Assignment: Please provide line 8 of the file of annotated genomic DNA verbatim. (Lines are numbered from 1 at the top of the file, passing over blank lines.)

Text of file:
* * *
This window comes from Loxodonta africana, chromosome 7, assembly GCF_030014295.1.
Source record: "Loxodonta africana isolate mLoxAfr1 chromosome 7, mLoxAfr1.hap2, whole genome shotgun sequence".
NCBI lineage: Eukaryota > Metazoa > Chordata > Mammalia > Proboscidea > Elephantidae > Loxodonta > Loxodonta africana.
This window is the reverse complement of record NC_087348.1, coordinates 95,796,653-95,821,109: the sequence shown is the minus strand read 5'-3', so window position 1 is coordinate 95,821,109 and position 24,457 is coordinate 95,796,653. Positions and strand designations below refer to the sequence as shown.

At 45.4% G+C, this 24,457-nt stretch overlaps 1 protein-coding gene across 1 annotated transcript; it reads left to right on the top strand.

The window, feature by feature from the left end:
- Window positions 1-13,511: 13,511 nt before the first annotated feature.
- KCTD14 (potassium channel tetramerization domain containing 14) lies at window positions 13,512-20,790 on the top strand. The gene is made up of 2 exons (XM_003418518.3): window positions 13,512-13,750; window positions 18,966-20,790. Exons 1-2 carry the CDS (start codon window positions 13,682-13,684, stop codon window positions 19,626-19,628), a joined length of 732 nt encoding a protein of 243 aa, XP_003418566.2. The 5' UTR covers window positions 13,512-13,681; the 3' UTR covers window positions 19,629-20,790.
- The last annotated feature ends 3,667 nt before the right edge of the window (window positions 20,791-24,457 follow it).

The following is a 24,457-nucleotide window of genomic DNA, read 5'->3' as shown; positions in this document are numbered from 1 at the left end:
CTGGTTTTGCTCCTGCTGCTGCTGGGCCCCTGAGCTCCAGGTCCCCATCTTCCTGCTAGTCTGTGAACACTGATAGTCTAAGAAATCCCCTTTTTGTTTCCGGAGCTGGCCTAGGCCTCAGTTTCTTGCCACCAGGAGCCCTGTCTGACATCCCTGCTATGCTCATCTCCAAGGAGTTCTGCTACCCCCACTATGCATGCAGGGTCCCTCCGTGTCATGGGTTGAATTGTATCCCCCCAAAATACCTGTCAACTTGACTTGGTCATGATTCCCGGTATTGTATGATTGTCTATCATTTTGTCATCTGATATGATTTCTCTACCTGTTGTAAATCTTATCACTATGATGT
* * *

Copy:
- KCTD14 (potassium channel tetramerization domain containing 14) lies at window positions 13,512-20,790 on the top strand. The gene is made up of 2 exons (XM_003418518.3): window positions 13,512-13,750; window positions 18,966-20,790. Exons 1-2 carry the CDS (start codon window positions 13,682-13,684, stop codon window positions 19,626-19,628), a joined length of 732 nt encoding a protein of 243 aa, XP_003418566.2. The 5' UTR covers window positions 13,512-13,681; the 3' UTR covers window positions 19,629-20,790.